In honor of the 30th anniversary of their self-titled album, mostly referred to as the Black Album, Metallica is doing two things. The band is re-releasing the album with a lot of concert recordings and alternate versions. It’s not their first time doing so; in 2008 James Hetfield and co. released a four-disc box set for the 25th anniversary of their first album, Kill ‘Em All, and there have been two other re-releases since then.
The remaster is fine. The extras are also fine. The new tracks are demos and rough mixes; “Enter Sandman” with a different solo, a rehearsal of “The Unforgiven,” an instrumental take of “The Struggle Within.” Even for Metallica obsessives. it’s a bit much. Binge and Purge had better live tracks.
The real highlight, and the source of the most anticipation, is the second thing: A tribute album for charity, The Metallica Blacklist, featuring the original album’s 12 tracks covered a total of 53 times by a variety of artists in a wide array of genres. All the proceeds from its sales are split between Metallica’s charity, the All Within My Hands Foundation, as well as a charity selected by each participating artist.
At that length, a traditional review wouldn’t work. Fifty-three tracks would be hard enough, but this is the same 12 songs over and over in different styles. So we’re going to do something different. For each track of the original Black Album, we’ve selected the best ones in a crowded field.
There are six versions of this song, one fewer than the far lesser-known “Sad But True.” Two of those six are by Weezer and Ghost, that’s where your attention is likely to be immediately drawn.
While Ghost’s cover is somehow even more sinister than the original, it’s a fairly straight interpretation, and Weezer’s sounds like a straight unaltered cover. The real highlights are by Rina Sawayama and The Warning (featuring Alessia Cara), both of whom turn in versions far heavier than the original. (Yes, though Alessia Cara’s contributions are relatively minor on the track, which The Warning previously released as a standalone single, Cara rocks heavier than Metallica’s original). They both almost rival the far superior live arrangement Metallica uses to close out concerts.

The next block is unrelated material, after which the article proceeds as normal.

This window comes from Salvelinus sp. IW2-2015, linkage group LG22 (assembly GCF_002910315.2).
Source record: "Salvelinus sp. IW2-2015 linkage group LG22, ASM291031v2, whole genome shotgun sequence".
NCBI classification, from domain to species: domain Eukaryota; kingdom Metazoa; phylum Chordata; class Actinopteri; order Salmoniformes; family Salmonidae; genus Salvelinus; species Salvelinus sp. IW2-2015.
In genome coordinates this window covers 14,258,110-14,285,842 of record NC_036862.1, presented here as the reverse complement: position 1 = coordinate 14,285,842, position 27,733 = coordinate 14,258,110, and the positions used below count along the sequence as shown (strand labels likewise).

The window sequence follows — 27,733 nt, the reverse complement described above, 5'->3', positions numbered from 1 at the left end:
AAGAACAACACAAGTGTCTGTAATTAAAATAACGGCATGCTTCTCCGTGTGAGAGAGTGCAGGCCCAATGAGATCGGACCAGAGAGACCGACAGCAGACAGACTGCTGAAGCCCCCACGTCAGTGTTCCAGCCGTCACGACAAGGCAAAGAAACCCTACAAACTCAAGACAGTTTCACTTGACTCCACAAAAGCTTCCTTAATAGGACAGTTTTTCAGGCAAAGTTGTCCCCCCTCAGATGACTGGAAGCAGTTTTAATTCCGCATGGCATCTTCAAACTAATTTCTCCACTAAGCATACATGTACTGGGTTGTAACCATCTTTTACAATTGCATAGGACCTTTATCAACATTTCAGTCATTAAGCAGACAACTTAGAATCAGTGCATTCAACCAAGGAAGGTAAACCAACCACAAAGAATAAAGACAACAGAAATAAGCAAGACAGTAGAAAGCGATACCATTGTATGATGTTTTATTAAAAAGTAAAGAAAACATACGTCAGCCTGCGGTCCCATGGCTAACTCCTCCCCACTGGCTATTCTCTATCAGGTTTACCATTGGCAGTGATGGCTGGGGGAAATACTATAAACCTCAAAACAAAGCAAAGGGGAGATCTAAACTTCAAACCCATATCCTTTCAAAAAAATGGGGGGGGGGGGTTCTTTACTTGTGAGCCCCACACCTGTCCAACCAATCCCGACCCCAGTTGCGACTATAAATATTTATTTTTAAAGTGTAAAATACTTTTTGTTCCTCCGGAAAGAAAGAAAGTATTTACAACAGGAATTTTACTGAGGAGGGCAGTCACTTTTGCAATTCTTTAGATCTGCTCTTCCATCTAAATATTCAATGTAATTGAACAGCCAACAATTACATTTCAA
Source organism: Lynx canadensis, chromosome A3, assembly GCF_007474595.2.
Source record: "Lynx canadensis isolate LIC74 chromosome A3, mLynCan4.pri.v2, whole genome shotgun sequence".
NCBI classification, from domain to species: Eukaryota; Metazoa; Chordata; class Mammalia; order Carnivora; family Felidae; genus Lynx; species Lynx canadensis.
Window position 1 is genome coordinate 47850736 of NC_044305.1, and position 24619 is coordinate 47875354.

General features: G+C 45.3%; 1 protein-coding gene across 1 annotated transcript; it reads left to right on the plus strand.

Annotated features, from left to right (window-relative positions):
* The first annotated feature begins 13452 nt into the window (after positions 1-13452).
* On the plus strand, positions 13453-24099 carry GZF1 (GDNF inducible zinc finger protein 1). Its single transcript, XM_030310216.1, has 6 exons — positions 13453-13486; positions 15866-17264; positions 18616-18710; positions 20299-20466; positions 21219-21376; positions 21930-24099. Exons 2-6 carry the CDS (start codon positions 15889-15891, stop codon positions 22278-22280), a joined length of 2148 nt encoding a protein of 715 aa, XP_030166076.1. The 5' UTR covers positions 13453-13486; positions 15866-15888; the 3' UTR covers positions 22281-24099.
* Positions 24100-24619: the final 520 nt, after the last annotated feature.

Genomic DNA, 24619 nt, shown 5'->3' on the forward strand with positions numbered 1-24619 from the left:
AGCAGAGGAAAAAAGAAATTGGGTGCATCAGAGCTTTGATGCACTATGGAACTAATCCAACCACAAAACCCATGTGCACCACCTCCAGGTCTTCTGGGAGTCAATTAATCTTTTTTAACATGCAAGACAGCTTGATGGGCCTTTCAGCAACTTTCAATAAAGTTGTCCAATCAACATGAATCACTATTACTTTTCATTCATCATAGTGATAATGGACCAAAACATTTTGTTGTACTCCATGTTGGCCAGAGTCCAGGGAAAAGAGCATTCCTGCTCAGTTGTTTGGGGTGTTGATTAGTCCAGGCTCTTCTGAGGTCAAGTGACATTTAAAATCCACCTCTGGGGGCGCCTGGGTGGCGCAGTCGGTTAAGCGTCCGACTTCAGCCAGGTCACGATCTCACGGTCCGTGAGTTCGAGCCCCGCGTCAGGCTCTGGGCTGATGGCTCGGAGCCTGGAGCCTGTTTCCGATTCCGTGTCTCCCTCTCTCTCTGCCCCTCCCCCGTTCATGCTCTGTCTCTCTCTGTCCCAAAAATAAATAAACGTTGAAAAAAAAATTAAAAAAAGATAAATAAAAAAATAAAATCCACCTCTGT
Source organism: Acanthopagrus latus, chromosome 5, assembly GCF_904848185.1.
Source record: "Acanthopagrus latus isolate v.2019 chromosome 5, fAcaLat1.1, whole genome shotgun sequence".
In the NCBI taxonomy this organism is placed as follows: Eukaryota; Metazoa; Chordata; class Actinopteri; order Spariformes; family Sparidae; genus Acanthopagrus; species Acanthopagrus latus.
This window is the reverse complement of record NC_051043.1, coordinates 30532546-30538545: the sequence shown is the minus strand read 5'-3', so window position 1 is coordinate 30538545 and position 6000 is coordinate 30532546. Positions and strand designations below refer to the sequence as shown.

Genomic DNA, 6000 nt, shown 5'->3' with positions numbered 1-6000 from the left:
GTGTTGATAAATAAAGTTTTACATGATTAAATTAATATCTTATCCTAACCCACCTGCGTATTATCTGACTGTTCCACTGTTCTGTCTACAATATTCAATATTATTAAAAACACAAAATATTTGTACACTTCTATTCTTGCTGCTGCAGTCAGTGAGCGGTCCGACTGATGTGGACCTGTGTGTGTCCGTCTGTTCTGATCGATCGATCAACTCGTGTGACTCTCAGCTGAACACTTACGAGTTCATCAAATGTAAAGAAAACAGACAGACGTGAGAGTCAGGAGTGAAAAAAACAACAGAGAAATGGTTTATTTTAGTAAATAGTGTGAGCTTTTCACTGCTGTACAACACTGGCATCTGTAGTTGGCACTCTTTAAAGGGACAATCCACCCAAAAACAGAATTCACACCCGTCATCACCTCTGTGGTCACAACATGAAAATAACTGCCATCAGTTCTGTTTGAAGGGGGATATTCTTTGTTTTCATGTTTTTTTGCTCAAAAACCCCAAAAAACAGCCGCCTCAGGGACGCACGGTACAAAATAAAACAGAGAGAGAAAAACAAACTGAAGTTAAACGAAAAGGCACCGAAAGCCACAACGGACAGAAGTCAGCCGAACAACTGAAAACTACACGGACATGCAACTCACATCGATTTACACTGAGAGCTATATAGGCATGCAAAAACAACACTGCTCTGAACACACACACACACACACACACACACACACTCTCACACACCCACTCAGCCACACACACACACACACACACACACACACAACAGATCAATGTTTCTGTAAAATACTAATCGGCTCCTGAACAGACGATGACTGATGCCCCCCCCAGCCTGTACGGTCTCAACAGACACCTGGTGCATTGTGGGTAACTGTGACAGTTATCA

“Sad But True”
The version by the electronic band Mexican Institute of Sound is pretty good but loses points for breaking into long samples of the original. The real winner is Jason Isbell and the 400 Unit, whose interpretation turns it into a full-blown outlaw country song. There are bluegrass undertones and it’s amazing. It turns out “Sad But True” has been begging to be a country song this whole time.
“Holier Than Thou”
Almost all the covers of “Holier Than Thou” take an extremely punk angle. That may not make a lot of sense until you hear them; it’s been a punk song this whole time. And the most punk of the punk renditions is by The Chats. They do an impeccable job of highlighting that the song really could have been written by Johnny Rotten.
The original is a beautiful song. Even after “Fade to Black” on their second album, this is probably the point that the mainstream audience realized, “Wow, these guys really have chops. There’s real musicianship there.”
Two of the seven covers exemplify that best. The runner-up is José Madero, whose take feels like a Top 40 pop ballad. The idea may be abhorrent to a Metallica fan, but it highlights that the band’s songwriting really can transcend genres. The winner, by a wide margin, is Latin pop duo Ha*Ash, which took a beautiful song and made it a really beautiful song.